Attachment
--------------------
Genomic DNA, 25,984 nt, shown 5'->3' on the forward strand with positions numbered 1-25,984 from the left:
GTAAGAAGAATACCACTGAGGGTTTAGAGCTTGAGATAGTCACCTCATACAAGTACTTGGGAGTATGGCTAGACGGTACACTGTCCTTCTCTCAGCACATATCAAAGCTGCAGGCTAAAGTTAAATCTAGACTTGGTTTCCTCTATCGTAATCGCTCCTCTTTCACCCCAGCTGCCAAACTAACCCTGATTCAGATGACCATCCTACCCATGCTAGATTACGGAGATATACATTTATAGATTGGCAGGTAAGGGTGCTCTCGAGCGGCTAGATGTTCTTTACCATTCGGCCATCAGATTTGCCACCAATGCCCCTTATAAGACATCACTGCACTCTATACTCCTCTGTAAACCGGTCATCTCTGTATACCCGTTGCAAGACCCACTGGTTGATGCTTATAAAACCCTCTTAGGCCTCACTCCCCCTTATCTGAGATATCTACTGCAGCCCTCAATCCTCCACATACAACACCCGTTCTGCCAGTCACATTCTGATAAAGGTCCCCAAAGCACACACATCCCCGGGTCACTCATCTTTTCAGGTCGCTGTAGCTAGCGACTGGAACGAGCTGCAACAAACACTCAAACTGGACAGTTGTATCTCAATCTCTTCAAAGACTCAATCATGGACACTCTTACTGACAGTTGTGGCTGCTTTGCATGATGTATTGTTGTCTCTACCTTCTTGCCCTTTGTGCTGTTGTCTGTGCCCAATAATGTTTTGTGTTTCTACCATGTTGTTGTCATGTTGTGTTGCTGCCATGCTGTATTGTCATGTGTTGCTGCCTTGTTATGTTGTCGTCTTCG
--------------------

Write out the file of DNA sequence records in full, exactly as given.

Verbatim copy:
Genomic DNA, 25,984 nt, shown 5'->3' on the forward strand with positions numbered 1-25,984 from the left:
GTAAGAAGAATACCACTGAGGGTTTAGAGCTTGAGATAGTCACCTCATACAAGTACTTGGGAGTATGGCTAGACGGTACACTGTCCTTCTCTCAGCACATATCAAAGCTGCAGGCTAAAGTTAAATCTAGACTTGGTTTCCTCTATCGTAATCGCTCCTCTTTCACCCCAGCTGCCAAACTAACCCTGATTCAGATGACCATCCTACCCATGCTAGATTACGGAGATATACATTTATAGATTGGCAGGTAAGGGTGCTCTCGAGCGGCTAGATGTTCTTTACCATTCGGCCATCAGATTTGCCACCAATGCCCCTTATAAGACATCACTGCACTCTATACTCCTCTGTAAACCGGTCATCTCTGTATACCCGTTGCAAGACCCACTGGTTGATGCTTATAAAACCCTCTTAGGCCTCACTCCCCCTTATCTGAGATATCTACTGCAGCCCTCAATCCTCCACATACAACACCCGTTCTGCCAGTCACATTCTGATAAAGGTCCCCAAAGCACACACATCCCCGGGTCACTCATCTTTTCAGGTCGCTGTAGCTAGCGACTGGAACGAGCTGCAACAAACACTCAAACTGGACAGTTGTATCTCAATCTCTTCAAAGACTCAATCATGGACACTCTTACTGACAGTTGTGGCTGCTTTGCATGATGTATTGTTGTCTCTACCTTCTTGCCCTTTGTGCTGTTGTCTGTGCCCAATAATGTTTTGTGTTTCTACCATGTTGTTGTCATGTTGTGTTGCTGCCATGCTGTATTGTCATGTGTTGCTGCCTTGTTATGTTGTCGTCTTCG